MARIA ALM, Austria (Reuters) - Every year around St. Jacob’s Day, men from Austria’s Salzburg region grapple with each other in a natural arena at the top of the Hundstein mountain in a traditional martial arts contest - the Hundstoa, or Jakobi Ranggeln.
The Celtic wrestling tradition, which was included in UNESCO’s cultural heritage list in 2010, goes back more than 500 years.
“Originally the Hundstoa (Hundstein) was a holy mountain of the Celts, who immigrated here in the Fifth Century B.C. They brought iron, tools, sheep and cows with them and also the Ranggeln sport,” said Guenther Heim, a veteran wrestler.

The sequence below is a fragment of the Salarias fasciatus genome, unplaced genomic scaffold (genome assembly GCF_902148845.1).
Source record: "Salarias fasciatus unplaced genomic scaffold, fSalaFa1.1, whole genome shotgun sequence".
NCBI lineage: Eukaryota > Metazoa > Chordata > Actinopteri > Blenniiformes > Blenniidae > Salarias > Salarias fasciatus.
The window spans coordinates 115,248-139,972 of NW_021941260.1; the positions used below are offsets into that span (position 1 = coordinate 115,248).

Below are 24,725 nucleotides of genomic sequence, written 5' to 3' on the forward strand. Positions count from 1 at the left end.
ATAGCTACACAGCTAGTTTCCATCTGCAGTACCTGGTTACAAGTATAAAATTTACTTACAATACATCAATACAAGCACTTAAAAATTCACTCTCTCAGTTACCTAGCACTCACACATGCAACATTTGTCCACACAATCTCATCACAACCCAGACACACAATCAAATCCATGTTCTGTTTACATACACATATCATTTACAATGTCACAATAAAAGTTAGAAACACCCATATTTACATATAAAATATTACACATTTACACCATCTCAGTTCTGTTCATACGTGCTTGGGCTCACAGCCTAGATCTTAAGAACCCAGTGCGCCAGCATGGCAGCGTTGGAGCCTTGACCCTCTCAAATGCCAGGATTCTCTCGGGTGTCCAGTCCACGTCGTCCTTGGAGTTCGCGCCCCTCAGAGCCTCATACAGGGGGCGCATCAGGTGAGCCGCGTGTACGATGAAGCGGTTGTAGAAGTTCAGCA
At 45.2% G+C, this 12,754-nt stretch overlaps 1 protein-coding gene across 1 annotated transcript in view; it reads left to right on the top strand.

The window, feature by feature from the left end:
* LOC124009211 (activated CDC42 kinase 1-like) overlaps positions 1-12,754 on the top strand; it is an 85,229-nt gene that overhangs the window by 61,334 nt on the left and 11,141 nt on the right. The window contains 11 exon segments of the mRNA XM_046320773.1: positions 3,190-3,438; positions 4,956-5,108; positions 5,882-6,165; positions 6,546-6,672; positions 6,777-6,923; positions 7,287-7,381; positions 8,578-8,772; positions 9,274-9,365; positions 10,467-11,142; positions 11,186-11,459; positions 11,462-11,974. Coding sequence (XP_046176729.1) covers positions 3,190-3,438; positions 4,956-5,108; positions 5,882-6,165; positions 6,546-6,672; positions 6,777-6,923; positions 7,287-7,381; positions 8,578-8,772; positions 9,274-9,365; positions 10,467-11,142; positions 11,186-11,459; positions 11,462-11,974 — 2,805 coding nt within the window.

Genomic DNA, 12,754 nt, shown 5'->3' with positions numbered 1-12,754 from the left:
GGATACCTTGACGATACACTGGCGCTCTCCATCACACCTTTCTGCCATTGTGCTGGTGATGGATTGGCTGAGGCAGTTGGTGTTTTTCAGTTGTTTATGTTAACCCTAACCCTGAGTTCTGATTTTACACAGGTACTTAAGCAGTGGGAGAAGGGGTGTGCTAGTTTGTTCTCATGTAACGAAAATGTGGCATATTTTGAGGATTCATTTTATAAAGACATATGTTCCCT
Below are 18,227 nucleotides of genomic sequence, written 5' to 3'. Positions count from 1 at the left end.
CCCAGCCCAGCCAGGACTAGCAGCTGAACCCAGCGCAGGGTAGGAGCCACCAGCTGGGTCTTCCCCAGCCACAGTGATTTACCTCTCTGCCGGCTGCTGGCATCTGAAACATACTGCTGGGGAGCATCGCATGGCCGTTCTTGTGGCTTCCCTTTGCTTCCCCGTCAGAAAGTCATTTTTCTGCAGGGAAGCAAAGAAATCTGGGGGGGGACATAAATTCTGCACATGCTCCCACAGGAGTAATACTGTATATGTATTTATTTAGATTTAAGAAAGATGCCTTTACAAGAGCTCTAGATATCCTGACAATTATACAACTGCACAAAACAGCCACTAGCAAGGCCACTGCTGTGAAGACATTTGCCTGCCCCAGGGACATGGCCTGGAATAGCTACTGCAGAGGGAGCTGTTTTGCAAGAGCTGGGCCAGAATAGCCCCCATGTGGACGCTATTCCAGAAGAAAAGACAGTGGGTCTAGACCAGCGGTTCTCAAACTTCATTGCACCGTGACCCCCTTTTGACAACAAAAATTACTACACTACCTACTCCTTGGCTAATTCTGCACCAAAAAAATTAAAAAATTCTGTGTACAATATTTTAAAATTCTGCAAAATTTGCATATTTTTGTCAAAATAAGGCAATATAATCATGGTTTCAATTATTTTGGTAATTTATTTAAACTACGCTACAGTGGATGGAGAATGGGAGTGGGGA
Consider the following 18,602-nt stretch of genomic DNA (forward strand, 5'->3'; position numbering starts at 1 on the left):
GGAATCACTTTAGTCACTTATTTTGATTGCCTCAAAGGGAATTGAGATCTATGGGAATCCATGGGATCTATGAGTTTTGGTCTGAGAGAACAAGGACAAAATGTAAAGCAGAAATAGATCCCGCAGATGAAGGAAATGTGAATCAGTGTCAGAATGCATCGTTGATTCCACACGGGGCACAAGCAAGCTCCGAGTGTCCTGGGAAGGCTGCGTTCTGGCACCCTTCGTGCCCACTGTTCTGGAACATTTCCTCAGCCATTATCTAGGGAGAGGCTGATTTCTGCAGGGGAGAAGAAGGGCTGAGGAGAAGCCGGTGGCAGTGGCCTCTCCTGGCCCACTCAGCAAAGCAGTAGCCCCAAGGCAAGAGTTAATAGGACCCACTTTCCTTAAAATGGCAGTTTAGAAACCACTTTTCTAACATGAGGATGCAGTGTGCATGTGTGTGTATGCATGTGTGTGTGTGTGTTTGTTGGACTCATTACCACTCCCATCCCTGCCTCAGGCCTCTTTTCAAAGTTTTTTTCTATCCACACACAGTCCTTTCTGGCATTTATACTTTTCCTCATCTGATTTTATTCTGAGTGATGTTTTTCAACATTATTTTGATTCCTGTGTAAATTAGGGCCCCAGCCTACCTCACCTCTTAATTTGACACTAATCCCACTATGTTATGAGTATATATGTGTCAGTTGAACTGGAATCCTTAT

The difference between Celtic wrestling and classical wrestling is simple, he said.
“The Greek and the Romans wrestled bare-chested, and the Celts with their clothes on. This has lasted until today.”
Children from the age of six are allowed to take part but only wrestlers aged 19 or older and from the Salzburg region can compete for the prize of the Hagmoar, a flag.
“The Hagmoar of Hundstoa has been highly prized since time immemorial and it is difficult to win. That’s why the Hagmoar of Hundstoa is a very precious title,” Heim said.
This year, 90 applicants showed their skills in bouts at more than 2,000 metres (6560 ft) altitude. The most important skills needed to win - a good grip, a firm stand and lots of strength.
In the end, 25-year-old Christoph Eberl took the title.
“It’s an unbelievable feeling. You work for years to achieve this success and when it happens you almost can’t believe it,” he told Reuters. “It’s awesome. Just beautiful.”
Reporting by Lisi Niesner, writing by Kirsti Knolle, editing by Angus MacSwan